Inca Tern

With its long white moustache, found on both males and females, and its cackling call, the Inca tern is quite a character. A graceful flier, this seabird hovers over the water until it hones in on a small fish, such as an anchovy, just below the surface of the water. It then swoops down to grab the fish in its bright red bill.

Whiskered Auklet

Whiskered auklets flock together while feeding and both parents carry plankton back in their throat pouches to their young. Nests are located in rocky crevices on ledges that are very difficult for predators such as gulls, falcons, foxes, and rats to reach.

Social structure: Colonies

Rockhopper Penguin

The rockhopper penguin is named for its ability to hop from rock to rock in order to scale a cliff to a safe breeding site. Once a pair has established a territory, the male and female will aggressively defend it from intruders, including other penguins and predators such as birds of prey and rats.

Pigeon Guillemot

Pigeon guillemots are pigeon-sized water birds. Using their wings as paddles and their feet as rudders, they dive more than 150 feet deep to the sea bottom. They use their narrow bills to probe for fish, crabs, and other prey among the vegetation and rocks.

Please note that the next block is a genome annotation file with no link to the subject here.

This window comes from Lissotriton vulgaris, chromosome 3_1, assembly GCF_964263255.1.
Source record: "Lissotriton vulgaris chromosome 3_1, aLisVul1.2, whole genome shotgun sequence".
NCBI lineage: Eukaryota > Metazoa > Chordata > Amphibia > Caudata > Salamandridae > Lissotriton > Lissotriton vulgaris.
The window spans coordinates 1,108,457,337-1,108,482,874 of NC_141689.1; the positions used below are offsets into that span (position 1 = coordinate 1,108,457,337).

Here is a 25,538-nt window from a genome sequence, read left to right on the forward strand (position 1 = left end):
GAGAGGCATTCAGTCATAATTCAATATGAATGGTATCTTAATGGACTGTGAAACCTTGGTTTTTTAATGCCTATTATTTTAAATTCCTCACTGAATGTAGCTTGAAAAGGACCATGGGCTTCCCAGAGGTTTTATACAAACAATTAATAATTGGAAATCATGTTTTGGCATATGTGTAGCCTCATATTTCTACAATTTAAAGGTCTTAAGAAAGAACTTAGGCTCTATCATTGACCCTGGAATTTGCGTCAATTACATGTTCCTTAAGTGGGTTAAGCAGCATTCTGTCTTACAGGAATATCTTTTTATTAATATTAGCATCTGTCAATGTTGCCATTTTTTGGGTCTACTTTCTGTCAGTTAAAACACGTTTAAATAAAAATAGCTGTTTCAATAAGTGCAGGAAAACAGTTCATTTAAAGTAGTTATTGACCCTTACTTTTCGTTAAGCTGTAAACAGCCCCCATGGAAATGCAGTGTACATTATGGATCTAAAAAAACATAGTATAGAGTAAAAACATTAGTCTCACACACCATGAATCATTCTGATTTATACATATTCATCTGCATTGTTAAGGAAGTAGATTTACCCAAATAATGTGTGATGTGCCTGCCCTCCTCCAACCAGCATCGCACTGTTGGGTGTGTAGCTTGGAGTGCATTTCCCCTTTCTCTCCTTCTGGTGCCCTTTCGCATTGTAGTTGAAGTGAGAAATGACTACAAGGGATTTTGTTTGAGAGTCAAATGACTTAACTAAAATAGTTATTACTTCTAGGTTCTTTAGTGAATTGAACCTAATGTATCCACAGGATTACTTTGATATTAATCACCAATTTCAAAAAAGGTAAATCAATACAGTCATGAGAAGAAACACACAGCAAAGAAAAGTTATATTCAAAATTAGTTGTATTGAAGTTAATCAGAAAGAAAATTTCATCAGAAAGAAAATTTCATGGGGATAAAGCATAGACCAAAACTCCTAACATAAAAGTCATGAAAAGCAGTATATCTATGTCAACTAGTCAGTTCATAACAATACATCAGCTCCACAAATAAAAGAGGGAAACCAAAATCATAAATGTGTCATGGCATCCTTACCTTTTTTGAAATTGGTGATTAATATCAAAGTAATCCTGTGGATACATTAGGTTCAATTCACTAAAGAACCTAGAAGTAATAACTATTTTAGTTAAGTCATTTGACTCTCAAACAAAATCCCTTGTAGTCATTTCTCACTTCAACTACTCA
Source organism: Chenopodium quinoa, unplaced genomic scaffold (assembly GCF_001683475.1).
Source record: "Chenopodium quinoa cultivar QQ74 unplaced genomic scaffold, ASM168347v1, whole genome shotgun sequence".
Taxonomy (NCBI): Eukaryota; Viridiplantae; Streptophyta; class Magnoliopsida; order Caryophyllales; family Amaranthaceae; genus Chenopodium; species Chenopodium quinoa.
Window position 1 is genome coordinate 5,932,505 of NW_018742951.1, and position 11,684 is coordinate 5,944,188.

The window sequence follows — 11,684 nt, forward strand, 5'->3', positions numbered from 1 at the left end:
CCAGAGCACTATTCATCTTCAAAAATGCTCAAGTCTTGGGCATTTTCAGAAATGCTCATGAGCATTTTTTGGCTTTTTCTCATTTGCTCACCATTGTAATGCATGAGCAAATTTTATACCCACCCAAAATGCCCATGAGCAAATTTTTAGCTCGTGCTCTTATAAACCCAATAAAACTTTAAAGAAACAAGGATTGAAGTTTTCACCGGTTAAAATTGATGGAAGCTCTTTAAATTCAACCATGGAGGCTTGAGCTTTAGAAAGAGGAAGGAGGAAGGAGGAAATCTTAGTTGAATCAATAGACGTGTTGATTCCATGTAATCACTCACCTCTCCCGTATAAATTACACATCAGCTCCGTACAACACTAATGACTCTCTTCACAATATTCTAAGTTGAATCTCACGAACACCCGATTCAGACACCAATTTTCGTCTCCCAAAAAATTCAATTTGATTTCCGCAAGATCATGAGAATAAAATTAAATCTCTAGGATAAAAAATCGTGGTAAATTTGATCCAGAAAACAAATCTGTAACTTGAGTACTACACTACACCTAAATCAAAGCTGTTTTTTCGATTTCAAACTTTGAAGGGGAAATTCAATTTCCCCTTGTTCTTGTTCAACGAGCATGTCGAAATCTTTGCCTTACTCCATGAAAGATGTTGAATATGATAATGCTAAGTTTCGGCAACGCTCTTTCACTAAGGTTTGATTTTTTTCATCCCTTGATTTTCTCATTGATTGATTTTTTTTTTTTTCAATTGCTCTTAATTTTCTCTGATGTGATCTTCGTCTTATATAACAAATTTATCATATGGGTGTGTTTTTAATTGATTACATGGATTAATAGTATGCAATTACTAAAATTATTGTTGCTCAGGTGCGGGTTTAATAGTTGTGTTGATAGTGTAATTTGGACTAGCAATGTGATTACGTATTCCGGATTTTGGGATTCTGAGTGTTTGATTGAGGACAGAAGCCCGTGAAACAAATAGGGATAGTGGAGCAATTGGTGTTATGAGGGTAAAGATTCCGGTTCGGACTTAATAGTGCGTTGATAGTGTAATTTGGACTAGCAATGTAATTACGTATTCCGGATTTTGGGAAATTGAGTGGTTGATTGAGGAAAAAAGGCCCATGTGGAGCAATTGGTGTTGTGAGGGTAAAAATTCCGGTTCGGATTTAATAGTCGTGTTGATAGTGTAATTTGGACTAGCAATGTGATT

Magellanic Penguin

Magellanic penguins wear the typical black and white tuxedo pattern, which is an adaptation called counter-shading. To prey swimming below, the penguin’s white belly blends in with the sunlight above. To predators swimming above, the penguin’s black back blends in with the dark sea below.

Little Penguin

The smallest of all penguins, little penguins are also called fairy penguins due to their tiny size. Like other penguins, little penguins are designed to swim, not fly. They spend the day foraging for small fish in the shallow waters of the sea close to shore.

King Penguin

The second largest penguin, the king penguin spends most of its time at sea, coming ashore only during the breeding season. Like other penguins, the king penguin cannot fly in the air. However, its streamlined body and paddle-like wings enable it to swim underwater faster than many birds can fly.

Horned Puffin

When a puffin spies a school of small fish such as smelt, it dives through the school and uses its special beak to catch and hold a mouthful of fish. Pointy backward-facing barbs on the roof of its beak and a rough tongue help to hold onto the fish. A puffin can carry up to 60 small fish in its beak at once!

Crested Auklet

Nesting in large colonies makes great breeding grounds for parasites. Crested auklets produce a citrus-like odor that repels parasites. The theory follows that the stronger the odor, the better physical condition the bird is in, and thus, the better mate it will make.

African Penguin

Penguins can’t fly in the air. Underwater, it’s a different story. With a rocket-shaped body and paddle-like wings, penguins fly through the water with ease as they snap up fish, squid, and crustaceans to eat.

Learn more: the Cincinnati Zoo is helping to save African penguins through the support of SANCCOB (the Southern African Foundation for the Conservation of Coastal Birds).